Today marks 147 days until the start of the Tokyo Olympics, cum Shinzo Abe’s “let’s forget about Fukushima and remind everyone about Cool Japan and Mario!” Dentsu-supercharged sweltering summer extravaganza.
Let’s actually reflect how scarily accurate this frame is. As with what happened in Akira:
- Tokyo also has a new national stadium built just for the event.
- The slogan in the frame, 国民の力で成功させよう (“let’s make the Olympics succeed with the nation’s efforts”), echoes Mr. Abe’s own policy speech to the Diet earlier this year.
- The Olympics is to take place against a background of decay.
I presume the Olympics also actually gets cancelled at the end of Akira, since the under-construction stadium, which is actually a secret military base, is destroyed.
In our world, the new national stadium is a little more conventional, if not with a bunch of design flaws that make it unpopular with fans, track and field athletes, and soccer players alike, according to this video:
So will folks cancel the Olympics in real life? To be honest, it’s too early to tell.
According to The Diplomat, a policy journal on the Asia-Pacific region, Japan’s economy wouldn’t actually suffer too much if the Olympics didn’t happen:
Yet should the worse-case scenario for Japan eventuate, the economic impact might not be as devastating as feared, according to Capital Economics.
“The key point…is that most of the spending for the Olympics has already happened. Spending during the Games themselves is small, perhaps just 0.2 percent of GDP, and much of this is diverted from spending in other areas of tourism and recreation,” senior Japan economist Marcel Thieliant said in a February 21 report.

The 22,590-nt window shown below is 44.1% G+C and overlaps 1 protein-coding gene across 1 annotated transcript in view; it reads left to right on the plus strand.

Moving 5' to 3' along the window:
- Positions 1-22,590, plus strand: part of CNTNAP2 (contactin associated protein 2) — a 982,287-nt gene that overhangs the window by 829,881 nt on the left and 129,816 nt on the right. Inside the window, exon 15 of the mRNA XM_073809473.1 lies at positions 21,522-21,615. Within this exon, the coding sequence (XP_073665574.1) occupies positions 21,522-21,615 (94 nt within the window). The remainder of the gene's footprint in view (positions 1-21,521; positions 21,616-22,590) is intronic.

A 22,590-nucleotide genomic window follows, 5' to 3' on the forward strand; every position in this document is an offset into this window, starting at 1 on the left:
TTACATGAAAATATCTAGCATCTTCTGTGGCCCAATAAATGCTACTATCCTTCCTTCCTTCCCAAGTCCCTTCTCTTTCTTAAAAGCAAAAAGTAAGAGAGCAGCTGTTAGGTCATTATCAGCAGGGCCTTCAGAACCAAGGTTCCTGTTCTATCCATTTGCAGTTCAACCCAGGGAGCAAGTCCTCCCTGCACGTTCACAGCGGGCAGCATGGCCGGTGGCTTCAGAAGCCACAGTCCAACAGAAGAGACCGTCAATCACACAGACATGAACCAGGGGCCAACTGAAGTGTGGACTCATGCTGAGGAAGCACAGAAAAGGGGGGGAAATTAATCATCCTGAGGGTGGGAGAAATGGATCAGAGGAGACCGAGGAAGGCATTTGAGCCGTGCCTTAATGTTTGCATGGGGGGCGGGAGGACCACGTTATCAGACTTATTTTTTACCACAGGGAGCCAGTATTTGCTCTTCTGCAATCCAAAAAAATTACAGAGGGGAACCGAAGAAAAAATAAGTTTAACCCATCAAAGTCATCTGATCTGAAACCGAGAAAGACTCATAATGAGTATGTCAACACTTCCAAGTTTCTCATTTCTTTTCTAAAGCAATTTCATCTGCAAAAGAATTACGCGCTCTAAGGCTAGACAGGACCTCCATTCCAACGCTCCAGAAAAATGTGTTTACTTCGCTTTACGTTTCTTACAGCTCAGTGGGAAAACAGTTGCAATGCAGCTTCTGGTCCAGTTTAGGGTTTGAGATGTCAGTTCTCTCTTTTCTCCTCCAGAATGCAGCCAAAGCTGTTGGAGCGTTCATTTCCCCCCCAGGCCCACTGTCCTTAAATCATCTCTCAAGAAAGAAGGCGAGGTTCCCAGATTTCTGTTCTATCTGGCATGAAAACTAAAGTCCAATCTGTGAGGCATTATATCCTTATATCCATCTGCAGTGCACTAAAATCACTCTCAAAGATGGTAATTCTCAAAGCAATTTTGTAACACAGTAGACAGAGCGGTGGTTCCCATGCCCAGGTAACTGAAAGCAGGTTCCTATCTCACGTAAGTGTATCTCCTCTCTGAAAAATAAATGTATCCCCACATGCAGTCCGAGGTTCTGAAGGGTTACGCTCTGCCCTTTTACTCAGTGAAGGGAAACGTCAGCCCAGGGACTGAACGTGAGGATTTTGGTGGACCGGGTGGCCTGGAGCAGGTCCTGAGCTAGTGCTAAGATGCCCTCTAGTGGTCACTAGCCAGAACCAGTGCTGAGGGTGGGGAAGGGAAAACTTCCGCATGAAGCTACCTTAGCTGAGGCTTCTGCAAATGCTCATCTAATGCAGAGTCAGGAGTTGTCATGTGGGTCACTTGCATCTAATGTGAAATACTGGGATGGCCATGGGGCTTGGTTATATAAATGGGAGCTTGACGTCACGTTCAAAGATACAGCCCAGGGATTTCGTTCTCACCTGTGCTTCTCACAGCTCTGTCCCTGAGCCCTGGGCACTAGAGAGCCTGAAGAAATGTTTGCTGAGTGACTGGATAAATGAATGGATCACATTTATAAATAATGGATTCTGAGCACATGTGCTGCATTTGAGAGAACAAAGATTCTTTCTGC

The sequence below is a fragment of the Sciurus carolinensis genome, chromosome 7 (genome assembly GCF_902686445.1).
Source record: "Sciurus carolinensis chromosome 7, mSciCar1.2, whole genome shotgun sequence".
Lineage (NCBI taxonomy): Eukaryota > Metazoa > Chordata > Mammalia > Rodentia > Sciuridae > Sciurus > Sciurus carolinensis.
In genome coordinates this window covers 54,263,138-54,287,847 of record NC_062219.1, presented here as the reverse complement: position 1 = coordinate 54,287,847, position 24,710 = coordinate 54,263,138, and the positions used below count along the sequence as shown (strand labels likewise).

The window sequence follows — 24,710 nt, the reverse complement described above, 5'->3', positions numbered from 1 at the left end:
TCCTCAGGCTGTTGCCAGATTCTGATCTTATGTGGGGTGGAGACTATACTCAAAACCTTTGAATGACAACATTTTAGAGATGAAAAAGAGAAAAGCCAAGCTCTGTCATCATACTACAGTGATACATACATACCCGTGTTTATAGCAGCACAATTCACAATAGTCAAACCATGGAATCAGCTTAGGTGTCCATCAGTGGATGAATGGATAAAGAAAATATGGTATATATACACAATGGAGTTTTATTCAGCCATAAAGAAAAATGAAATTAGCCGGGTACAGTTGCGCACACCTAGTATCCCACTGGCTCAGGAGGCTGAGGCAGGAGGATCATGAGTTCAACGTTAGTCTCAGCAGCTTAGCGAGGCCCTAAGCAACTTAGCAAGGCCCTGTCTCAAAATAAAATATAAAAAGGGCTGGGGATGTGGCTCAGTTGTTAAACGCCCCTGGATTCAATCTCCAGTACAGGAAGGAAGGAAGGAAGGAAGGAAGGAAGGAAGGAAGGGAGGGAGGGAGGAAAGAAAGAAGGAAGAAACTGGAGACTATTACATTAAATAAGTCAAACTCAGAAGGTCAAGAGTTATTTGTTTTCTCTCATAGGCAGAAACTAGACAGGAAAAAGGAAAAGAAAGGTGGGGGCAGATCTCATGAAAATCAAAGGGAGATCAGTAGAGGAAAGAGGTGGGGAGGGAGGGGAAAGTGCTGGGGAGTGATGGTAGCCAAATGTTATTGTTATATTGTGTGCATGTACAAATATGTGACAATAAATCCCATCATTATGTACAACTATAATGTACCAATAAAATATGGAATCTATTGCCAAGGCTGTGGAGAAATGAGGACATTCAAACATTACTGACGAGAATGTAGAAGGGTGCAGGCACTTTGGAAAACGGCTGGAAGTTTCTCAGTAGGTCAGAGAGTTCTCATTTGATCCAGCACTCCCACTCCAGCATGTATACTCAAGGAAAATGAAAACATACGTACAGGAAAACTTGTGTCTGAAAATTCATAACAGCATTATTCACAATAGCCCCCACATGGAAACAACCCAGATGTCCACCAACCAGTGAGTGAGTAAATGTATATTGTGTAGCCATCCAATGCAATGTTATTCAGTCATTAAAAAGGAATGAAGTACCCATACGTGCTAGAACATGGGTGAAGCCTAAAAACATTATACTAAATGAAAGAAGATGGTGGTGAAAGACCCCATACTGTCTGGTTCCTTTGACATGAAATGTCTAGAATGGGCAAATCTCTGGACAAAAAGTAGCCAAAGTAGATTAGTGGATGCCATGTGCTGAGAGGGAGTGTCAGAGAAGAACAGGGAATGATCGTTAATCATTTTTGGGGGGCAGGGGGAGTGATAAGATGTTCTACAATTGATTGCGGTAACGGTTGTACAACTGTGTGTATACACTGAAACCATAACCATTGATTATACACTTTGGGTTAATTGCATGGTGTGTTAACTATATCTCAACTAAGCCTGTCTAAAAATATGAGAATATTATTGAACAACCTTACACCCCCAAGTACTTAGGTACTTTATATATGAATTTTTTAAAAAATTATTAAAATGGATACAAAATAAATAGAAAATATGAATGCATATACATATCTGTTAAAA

The London-based consultancy points to the experience of previous Games such as the 2008 London Olympics. While spending by overseas visitors surged by nearly 18 percent during the event, it slumped to a 21-month low some two months later. Similarly, the 2000 Sydney Olympics had a “negligible” impact on travel spending.
“What’s more, there is little evidence that the ‘feel-good’ effect from the Olympics boosts consumer spending,” Thieliant said, pointing to data from previous Games.
I would read Thieliant’s analysis as more damning circumstantial evidence that the Olympics have nothing to do with helping the Tohoku region recover.
While I’m on the subject of Akira, why don’t we address Akira‘s cascading snowball of accurate predictions for the past year?
We’ve already seen the harrowing comparison between the protests in Akira and in Hong Kong. The panel comes from the last page of the third volume:
And come 2020, someone noticed that the panel has a small newspaper cut out that criticizes the World Health Organization for its response to a contagious viral epidemic:
So there’s actually two accurate predictions here. The first is that a viral epidemic is happening around the same time as Akira, as the coronavirus pandemic is happening right now. The second is that people have lost trust in WHO, as, I would believe, people have from COVID-19.
As TV Tokyo analyzes below, China has a heavy hand in controlling who runs WHO. Why is its director-general so obsessed with praising China’s response to COVID-19 (while turning a blind eye to censorship of the brave doctors who spoke out)?
Thirty-eight years after its inception, Akira continues to subvert our nasty and brutish politics. No one establishment can co-opt it for its own purpose—despite what this trashy listicle says, Akira seems to be aging as well as a barrel of Suntory Hibiki whiskey, if not better. Can you ever imagine Mr. Abe popping out of the sewers in Rio de Janeiro cosplaying as Shotaro Kaneda with his superbike?